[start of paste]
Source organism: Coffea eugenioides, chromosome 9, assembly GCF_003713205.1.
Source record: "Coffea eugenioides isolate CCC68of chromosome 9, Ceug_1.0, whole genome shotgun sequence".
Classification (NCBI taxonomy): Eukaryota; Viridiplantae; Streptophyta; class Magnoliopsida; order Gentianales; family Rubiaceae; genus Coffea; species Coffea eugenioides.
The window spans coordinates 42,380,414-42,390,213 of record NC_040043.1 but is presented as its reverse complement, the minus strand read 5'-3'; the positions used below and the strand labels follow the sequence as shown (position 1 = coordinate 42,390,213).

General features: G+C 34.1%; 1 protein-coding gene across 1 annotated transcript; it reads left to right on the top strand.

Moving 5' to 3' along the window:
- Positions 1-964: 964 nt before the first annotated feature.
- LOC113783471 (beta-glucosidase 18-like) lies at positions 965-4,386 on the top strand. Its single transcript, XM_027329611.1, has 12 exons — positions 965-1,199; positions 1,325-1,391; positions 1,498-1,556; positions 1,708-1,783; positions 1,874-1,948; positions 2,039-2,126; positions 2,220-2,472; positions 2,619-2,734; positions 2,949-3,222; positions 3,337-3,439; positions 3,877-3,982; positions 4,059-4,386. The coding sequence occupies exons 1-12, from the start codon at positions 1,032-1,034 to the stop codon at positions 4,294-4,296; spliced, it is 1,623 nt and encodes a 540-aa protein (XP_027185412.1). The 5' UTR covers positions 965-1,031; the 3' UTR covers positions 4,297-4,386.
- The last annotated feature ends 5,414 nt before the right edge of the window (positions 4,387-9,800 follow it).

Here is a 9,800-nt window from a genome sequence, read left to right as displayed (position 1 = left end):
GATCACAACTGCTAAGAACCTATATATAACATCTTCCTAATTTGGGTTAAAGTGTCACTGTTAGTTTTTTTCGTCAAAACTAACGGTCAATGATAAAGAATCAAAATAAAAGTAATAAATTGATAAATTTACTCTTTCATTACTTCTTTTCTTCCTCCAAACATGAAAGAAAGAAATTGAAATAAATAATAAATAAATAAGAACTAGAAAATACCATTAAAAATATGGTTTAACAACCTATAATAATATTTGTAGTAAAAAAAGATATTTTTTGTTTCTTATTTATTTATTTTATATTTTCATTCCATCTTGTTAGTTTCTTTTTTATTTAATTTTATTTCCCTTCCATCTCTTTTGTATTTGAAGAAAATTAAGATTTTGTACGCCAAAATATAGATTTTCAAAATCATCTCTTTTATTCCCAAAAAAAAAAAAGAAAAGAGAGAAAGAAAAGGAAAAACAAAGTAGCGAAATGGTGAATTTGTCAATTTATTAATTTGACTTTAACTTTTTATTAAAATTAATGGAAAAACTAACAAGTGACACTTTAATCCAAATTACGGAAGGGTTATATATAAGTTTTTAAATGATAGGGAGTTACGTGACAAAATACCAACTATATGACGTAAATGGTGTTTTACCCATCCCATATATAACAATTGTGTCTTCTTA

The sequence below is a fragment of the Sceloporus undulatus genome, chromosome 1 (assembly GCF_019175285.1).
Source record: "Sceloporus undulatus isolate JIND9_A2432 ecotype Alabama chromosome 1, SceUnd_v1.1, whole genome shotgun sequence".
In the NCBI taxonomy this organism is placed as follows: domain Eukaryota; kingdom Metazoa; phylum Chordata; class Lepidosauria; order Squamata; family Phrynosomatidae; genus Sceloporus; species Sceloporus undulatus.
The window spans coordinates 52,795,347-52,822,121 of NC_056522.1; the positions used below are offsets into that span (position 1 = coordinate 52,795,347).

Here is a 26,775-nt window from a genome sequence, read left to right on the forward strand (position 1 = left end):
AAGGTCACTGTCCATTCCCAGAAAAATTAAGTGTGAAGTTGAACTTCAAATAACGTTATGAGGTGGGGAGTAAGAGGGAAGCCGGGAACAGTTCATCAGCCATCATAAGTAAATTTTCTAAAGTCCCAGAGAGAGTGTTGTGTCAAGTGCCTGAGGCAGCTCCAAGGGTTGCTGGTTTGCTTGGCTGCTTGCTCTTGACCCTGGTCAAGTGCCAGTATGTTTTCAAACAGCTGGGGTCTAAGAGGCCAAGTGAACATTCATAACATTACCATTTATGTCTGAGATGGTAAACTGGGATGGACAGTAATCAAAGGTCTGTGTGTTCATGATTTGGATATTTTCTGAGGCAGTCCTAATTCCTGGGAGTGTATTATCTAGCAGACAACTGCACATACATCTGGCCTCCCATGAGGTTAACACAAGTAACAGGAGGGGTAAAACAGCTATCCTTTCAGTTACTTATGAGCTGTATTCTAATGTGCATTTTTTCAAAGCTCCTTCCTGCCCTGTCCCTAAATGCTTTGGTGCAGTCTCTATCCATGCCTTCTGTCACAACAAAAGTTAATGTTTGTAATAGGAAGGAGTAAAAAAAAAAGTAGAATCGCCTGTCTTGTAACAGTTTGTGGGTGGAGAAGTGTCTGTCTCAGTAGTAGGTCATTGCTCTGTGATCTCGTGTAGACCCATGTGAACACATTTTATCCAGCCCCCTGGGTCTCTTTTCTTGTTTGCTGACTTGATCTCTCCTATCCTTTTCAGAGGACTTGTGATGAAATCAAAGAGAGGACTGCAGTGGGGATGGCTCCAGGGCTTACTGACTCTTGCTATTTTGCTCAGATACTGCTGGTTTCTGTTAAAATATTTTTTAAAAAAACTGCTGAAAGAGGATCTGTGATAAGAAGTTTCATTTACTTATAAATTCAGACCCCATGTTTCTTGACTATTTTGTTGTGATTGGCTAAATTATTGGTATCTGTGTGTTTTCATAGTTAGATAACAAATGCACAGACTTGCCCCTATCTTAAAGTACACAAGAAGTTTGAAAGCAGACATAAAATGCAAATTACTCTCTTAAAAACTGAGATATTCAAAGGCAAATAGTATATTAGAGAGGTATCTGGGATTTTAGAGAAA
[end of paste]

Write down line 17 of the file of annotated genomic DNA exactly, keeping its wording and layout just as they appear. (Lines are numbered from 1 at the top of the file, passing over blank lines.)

AAGGTCACTGTCCATTCCCAGAAAAATTAAGTGTGAAGTTGAACTTCAAATAACGTTATGAGGTGGGGAGTAAGAGGGAAGCCGGGAACAGTTCATCAGCCATCATAAGTAAATTTTCTAAAGTCCCAGAGAGAGTGTTGTGTCAAGTGCCTGAGGCAGCTCCAAGGGTTGCTGGTTTGCTTGGCTGCTTGCTCTTGACCCTGGTCAAGTGCCAGTATGTTTTCAAACAGCTGGGGTCTAAGAGGCCAAGTGAACATTCATAACATTACCATTTATGTCTGAGATGGTAAACTGGGATGGACAGTAATCAAAGGTCTGTGTGTTCATGATTTGGATATTTTCTGAGGCAGTCCTAATTCCTGGGAGTGTATTATCTAGCAGACAACTGCACATACATCTGGCCTCCCATGAGGTTAACACAAGTAACAGGAGGGGTAAAACAGCTATCCTTTCAGTTACTTATGAGCTGTATTCTAATGTGCATTTTTTCAAAGCTCCTTCCTGCCCTGTCCCTAAATGCTTTGGTGCAGTCTCTATCCATGCCTTCTGTCACAACAAAAGTTAATGTTTGTAATAGGAAGGAGTAAAAAAAAAAGTAGAATCGCCTGTCTTGTAACAGTTTGTGGGTGGAGAAGTGTCTGTCTCAGTAGTAGGTCATTGCTCTGTGATCTCGTGTAGACCCATGTGAACACATTTTATCCAGCCCCCTGGGTCTCTTTTCTTGTTTGCTGACTTGATCTCTCCTATCCTTTTCAGAGGACTTGTGATGAAATCAAAGAGAGGACTGCAGTGGGGATGGCTCCAGGGCTTACTGACTCTTGCTATTTTGCTCAGATACTGCTGGTTTCTGTTAAAATATTTTTTAAAAAAACTGCTGAAAGAGGATCTGTGATAAGAAGTTTCATTTACTTATAAATTCAGACCCCATGTTTCTTGACTATTTTGTTGTGATTGGCTAAATTATTGGTATCTGTGTGTTTTCATAGTTAGATAACAAATGCACAGACTTGCCCCTATCTTAAAGTACACAAGAAGTTTGAAAGCAGACATAAAATGCAAATTACTCTCTTAAAAACTGAGATATTCAAAGGCAAATAGTATATTAGAGAGGTATCTGGGATTTTAGAGAAA